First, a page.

University of Utah
Dr. Steven Sternfeld
Liberal Education 110 "Building Community in and outside the Classroom:
Exploring Linguistic and Cultural Diversity" 801-581-7756
Part of the Liberal Education Problems in Human Values series, this service-learning course was first developed four years ago, with students working as Partners in Education with minority language children at Granger Elementary in West Valley City. Last September, I offered another version of this course as a two-week intensive that met concurrently with the training workshop for new International Teaching Assistants (ITAs). This course, which meets five hours a day for 10 days, allows students to explore issues of linguistic and cultural diversity on our own campus by making them an integral part of the training of new ITAS.
Each year University of Utah graduate programs hire 30 or more new International Teaching Assistants. ITA training is carried out as a two-week pre-Autumn workshop. By combining the ITA training with my Liberal Education class, two components critical to ensuring ITAs' greater long-term classroom success were added: extensive one-on-one interaction with U of U undergraduates and practice teaching in front of small groups of these students. To promote extensive one-on-one interaction, one or two undergraduates are assigned to each ITA for the duration of the course. These participants spend over three hours each day in their dyad/triad, which, in turn, is continually combined and recombined with other dyads/triads during the course to ensure contact among all participants. Practice teaching includes a total of four micro-teaching lessons which ITAs present to groups of 10- 1 5 undergraduates who, under the guidance of an instructor, provide the ITAs with detailed feedback.
2. The service experience relates to the subject matter of the course.
One of the fundamental principles presented in the course is the notion that communities draw strength from diversity and, as such, viable communities tend to be inclusive rather than exclusive. In attending ITAs micro- teaching lessons and forming work teams that combine both undergraduates and ITAS, undergraduates are able to experience first hand the challenges and benefits of community-building with a linguistically and culturally diverse population.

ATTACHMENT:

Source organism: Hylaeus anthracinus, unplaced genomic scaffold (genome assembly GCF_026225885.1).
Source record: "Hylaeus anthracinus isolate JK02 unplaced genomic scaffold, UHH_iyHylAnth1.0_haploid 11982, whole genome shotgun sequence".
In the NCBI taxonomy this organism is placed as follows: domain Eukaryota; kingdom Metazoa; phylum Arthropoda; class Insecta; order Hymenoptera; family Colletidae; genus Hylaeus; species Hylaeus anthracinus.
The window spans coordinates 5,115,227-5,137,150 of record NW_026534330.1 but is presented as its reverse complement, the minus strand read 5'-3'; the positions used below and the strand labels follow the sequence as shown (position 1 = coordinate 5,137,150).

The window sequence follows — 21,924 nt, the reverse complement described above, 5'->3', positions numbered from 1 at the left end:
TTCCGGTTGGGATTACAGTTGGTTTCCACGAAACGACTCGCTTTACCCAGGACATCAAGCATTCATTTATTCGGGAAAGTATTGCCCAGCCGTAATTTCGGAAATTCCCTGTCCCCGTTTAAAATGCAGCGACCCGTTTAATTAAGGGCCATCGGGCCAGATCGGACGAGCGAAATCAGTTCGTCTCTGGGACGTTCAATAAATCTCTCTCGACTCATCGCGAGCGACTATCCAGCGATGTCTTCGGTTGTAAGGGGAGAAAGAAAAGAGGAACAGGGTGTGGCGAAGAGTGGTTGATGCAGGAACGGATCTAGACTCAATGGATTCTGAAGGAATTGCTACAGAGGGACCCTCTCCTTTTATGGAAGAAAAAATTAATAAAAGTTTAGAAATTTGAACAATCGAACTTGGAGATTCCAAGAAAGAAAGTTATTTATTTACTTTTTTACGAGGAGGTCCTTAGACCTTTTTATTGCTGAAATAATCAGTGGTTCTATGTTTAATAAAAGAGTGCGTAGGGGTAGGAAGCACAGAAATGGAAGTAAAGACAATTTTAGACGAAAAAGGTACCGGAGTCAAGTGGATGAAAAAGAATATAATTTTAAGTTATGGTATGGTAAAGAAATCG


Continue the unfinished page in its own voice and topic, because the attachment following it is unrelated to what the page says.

3. Activities in the class provide methods for students to think about what they learned through the service experience and how these learnings relate to the subject of the class.
Students keep in-class reflexive learning logs, worth 30% of their final grade, in which they systematically describe and comment on their experiences with ITAs and relate those experiences to our texts and our texts to their classroom experience. Students share these reflections directly with one another in their small groups. At the beginning of each session, a selection of these reflections is read out loud to the entire class.
4. The course offers a method to assess the learning from the service.
In addition to students' reflexive learning logs, two of the three questions on their final essay exam, worth 30% of their final grade, require that they show evidence of having learned from their service. The first question asks them to reflect on educator/activist Myles Horton's phrase "We make the road by walking." Specifically, they are asked to describe the road they have traveled in the Lib Ed course using a metaphor such as stepping stones or milestones that represent the various component parts of the course, including their service learning. The second question requires students to prepare a document that demonstrates their skill as a peer educator in the field of diversity training and community-building, with particular attention given to the issues surrounding linguistic and cultural diversity that surfaced in working with the ITAS. In the first class offered last September, students produced documents ranging from a letter to a friend who had complained about ITAs in the past to suggestions for an on-going support program for ITAs staffed by Liberal Education students.